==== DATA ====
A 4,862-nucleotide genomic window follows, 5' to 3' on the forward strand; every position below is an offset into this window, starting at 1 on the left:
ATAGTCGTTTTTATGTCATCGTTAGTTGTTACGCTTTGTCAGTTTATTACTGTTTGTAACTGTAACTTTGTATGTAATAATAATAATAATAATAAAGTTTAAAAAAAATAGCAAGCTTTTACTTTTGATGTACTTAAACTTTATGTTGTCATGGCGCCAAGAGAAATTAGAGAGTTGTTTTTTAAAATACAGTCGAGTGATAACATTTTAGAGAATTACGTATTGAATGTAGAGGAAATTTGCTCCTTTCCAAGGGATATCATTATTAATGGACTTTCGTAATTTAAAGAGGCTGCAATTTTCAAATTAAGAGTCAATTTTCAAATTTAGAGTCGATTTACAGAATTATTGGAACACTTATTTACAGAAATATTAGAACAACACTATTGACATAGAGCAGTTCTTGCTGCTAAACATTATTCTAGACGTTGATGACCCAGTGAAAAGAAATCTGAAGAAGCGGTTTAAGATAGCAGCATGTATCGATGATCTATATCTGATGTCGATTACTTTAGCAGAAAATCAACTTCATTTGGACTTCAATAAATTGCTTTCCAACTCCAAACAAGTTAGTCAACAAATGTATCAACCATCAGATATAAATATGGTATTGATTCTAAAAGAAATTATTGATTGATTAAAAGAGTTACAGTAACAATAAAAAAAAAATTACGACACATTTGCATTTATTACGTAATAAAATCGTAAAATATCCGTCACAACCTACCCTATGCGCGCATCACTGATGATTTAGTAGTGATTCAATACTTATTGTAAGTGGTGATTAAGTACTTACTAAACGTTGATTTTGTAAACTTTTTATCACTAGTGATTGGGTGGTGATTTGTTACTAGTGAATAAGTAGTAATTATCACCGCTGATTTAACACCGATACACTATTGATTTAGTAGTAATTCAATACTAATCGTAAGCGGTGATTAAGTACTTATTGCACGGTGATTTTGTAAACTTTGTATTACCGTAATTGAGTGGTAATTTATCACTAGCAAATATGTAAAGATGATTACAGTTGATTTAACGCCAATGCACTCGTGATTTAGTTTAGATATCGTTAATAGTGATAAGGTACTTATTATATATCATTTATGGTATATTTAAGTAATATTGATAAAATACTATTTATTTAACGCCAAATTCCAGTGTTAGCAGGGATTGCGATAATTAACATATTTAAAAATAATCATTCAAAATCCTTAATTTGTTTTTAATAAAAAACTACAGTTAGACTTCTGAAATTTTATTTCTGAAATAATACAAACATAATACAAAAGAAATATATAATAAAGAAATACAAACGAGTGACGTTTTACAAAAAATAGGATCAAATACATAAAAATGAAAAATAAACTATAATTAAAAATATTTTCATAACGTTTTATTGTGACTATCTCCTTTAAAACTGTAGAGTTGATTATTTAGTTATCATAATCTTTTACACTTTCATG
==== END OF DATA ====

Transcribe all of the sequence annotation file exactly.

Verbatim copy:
A 4,862-nucleotide genomic window follows, 5' to 3' on the forward strand; every position below is an offset into this window, starting at 1 on the left:
ATAGTCGTTTTTATGTCATCGTTAGTTGTTACGCTTTGTCAGTTTATTACTGTTTGTAACTGTAACTTTGTATGTAATAATAATAATAATAATAAAGTTTAAAAAAAATAGCAAGCTTTTACTTTTGATGTACTTAAACTTTATGTTGTCATGGCGCCAAGAGAAATTAGAGAGTTGTTTTTTAAAATACAGTCGAGTGATAACATTTTAGAGAATTACGTATTGAATGTAGAGGAAATTTGCTCCTTTCCAAGGGATATCATTATTAATGGACTTTCGTAATTTAAAGAGGCTGCAATTTTCAAATTAAGAGTCAATTTTCAAATTTAGAGTCGATTTACAGAATTATTGGAACACTTATTTACAGAAATATTAGAACAACACTATTGACATAGAGCAGTTCTTGCTGCTAAACATTATTCTAGACGTTGATGACCCAGTGAAAAGAAATCTGAAGAAGCGGTTTAAGATAGCAGCATGTATCGATGATCTATATCTGATGTCGATTACTTTAGCAGAAAATCAACTTCATTTGGACTTCAATAAATTGCTTTCCAACTCCAAACAAGTTAGTCAACAAATGTATCAACCATCAGATATAAATATGGTATTGATTCTAAAAGAAATTATTGATTGATTAAAAGAGTTACAGTAACAATAAAAAAAAAATTACGACACATTTGCATTTATTACGTAATAAAATCGTAAAATATCCGTCACAACCTACCCTATGCGCGCATCACTGATGATTTAGTAGTGATTCAATACTTATTGTAAGTGGTGATTAAGTACTTACTAAACGTTGATTTTGTAAACTTTTTATCACTAGTGATTGGGTGGTGATTTGTTACTAGTGAATAAGTAGTAATTATCACCGCTGATTTAACACCGATACACTATTGATTTAGTAGTAATTCAATACTAATCGTAAGCGGTGATTAAGTACTTATTGCACGGTGATTTTGTAAACTTTGTATTACCGTAATTGAGTGGTAATTTATCACTAGCAAATATGTAAAGATGATTACAGTTGATTTAACGCCAATGCACTCGTGATTTAGTTTAGATATCGTTAATAGTGATAAGGTACTTATTATATATCATTTATGGTATATTTAAGTAATATTGATAAAATACTATTTATTTAACGCCAAATTCCAGTGTTAGCAGGGATTGCGATAATTAACATATTTAAAAATAATCATTCAAAATCCTTAATTTGTTTTTAATAAAAAACTACAGTTAGACTTCTGAAATTTTATTTCTGAAATAATACAAACATAATACAAAAGAAATATATAATAAAGAAATACAAACGAGTGACGTTTTACAAAAAATAGGATCAAATACATAAAAATGAAAAATAAACTATAATTAAAAATATTTTCATAACGTTTTATTGTGACTATCTCCTTTAAAACTGTAGAGTTGATTATTTAGTTATCATAATCTTTTACACTTTCATG